What are good eggs?

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“Nest-laid,” “free-run,” “free-range” and “organic”: Egg cartons hold a lot of big promises about what’s inside and how they got there. We test the marketing on supermarket eggs, and ask companies if we can see for ourselves what the labels really mean for chickens and for you.

Hardly scientific, but it does show that people have many different tastes and considerations when choosing eggs.

What makes for good eggs? For that matter, what about good meats, good fruits and vegetables, and good processed foods?

Banana Waffles

1 cup brown rice flour
3/4 cup tapioca flour or potato starch
2 tbsp sugar
2 tsp baking powder
1/2 tsp xanthan gum
1 1/2 tsp cinnamon (optional)
1/4 tsp nutmeg (optional)
1/2 tsp salt
2 ripe bananas, medium, mashed
1/4 cup oil (canola or other neutral flavour oil)
1 tsp vanilla
1 1/4 cup ‘milk’ or water

  1. Combine dry ingredients in a bowl.
  2. Combine wet ingredients in another bowl (I use a blender for this, but a whisk works too).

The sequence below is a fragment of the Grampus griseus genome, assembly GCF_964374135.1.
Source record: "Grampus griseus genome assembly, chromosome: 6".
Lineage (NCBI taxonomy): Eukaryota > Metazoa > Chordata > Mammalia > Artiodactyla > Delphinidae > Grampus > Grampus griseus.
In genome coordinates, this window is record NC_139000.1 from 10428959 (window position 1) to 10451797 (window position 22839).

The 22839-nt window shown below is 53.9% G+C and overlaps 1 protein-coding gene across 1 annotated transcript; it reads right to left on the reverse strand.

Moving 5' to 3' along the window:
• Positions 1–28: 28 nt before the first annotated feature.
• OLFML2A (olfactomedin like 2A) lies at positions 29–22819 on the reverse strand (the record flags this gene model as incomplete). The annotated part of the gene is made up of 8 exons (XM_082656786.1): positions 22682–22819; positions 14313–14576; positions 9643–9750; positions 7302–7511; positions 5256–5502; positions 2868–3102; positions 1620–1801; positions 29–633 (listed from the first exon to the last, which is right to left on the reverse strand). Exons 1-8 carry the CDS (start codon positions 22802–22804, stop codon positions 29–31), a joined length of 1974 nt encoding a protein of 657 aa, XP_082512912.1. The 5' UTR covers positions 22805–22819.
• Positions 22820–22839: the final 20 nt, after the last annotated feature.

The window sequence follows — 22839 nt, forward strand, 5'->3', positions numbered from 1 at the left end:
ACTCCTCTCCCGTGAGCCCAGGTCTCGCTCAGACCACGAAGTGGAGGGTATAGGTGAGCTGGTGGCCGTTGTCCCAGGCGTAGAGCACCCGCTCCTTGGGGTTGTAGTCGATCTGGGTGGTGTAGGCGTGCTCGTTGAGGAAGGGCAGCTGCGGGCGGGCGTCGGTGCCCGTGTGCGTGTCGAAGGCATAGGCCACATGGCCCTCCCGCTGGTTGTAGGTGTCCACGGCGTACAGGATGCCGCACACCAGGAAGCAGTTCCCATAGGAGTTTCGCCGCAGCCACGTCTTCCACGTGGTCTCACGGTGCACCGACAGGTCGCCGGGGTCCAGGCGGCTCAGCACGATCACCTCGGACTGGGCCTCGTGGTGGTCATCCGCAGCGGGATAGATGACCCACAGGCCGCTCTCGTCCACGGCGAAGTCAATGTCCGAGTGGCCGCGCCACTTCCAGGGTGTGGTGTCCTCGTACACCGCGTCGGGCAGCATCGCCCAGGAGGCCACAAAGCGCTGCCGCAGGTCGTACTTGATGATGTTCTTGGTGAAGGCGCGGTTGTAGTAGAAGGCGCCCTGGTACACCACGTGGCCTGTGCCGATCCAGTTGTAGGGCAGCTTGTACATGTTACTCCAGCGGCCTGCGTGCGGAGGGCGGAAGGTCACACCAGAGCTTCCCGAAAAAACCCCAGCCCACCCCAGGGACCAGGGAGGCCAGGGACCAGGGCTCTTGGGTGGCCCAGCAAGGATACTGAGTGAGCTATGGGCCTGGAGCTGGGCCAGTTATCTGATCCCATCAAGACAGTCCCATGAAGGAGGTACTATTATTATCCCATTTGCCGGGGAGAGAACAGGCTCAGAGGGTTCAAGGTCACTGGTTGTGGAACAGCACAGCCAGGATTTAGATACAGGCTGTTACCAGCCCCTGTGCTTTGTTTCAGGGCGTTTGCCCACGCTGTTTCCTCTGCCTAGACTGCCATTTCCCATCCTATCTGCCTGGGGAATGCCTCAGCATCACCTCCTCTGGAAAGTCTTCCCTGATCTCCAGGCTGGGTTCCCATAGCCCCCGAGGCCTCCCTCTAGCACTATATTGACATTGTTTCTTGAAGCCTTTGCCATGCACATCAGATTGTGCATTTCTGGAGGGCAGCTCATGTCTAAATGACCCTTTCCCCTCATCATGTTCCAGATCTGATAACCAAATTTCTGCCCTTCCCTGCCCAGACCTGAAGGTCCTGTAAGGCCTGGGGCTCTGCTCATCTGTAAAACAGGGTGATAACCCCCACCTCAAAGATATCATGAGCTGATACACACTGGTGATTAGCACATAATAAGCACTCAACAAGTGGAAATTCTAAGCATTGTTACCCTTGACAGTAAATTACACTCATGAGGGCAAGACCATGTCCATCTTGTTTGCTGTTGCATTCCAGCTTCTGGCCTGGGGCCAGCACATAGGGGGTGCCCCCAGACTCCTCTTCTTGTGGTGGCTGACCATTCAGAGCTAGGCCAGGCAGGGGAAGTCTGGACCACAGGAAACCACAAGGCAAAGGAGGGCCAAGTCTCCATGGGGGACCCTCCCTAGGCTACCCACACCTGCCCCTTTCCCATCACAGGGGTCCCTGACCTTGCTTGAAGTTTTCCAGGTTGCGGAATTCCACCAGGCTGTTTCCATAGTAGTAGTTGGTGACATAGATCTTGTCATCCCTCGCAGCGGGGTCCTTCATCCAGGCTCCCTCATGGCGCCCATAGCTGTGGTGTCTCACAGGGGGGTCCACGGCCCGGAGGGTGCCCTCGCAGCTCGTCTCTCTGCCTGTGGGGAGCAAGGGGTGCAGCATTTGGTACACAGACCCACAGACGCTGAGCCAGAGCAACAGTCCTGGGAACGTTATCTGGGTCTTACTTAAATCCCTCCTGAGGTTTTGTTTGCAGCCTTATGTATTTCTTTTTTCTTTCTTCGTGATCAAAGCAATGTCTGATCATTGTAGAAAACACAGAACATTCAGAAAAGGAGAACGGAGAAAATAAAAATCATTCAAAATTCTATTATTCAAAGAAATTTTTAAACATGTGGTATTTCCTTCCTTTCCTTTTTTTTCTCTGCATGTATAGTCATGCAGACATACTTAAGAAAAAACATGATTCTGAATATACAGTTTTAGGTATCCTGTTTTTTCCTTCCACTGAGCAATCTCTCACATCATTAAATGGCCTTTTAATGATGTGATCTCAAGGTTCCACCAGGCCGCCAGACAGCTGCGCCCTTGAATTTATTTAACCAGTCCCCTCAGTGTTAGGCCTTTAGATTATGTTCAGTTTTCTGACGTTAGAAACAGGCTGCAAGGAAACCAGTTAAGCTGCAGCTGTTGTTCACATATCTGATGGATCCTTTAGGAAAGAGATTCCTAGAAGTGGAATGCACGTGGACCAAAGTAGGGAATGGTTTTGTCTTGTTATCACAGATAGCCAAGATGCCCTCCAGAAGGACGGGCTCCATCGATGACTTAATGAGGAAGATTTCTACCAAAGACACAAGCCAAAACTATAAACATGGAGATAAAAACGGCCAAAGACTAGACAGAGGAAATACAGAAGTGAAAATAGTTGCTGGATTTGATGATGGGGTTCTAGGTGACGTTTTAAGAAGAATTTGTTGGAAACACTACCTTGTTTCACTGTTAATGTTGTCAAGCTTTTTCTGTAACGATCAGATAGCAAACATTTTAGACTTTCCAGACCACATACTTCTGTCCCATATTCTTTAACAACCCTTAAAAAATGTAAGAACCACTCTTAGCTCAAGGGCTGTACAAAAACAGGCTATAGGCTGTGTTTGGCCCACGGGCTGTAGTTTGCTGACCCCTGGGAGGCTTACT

3. Slowly add wet ingredients to dry, mixing as you go so there are no dry lumps. Let the batter sit to thicken while the waffle iron heats up.
  4. Heat up waffle iron, ladle in the batter, and cook as per manufacturer instructions.

Makes about 5 pairs of regular waffles; double the recipe to make 5 Belgian waffles.

Notes:

  • Place cooked waffles on a rack in a 200°F preheated oven to keep warm.
  • In place of bananas, 1 1/2 tbsp chia seeds soaked for a few minutes in 3/4 cup water works well and produces a crisper outside texture.
  • I usually double the recipe, and store the extra waffles in the freezer. To reheat, microwave for 1 minute, flip, and again for another 1 minute.
  • For low-sugar diets, the sugar in the recipe can be omitted or halved if using bananas. I wouldn’t recommend omitting sugar if you’re using chia in place of bananas.
Belgian Waffle
Belgian Waffle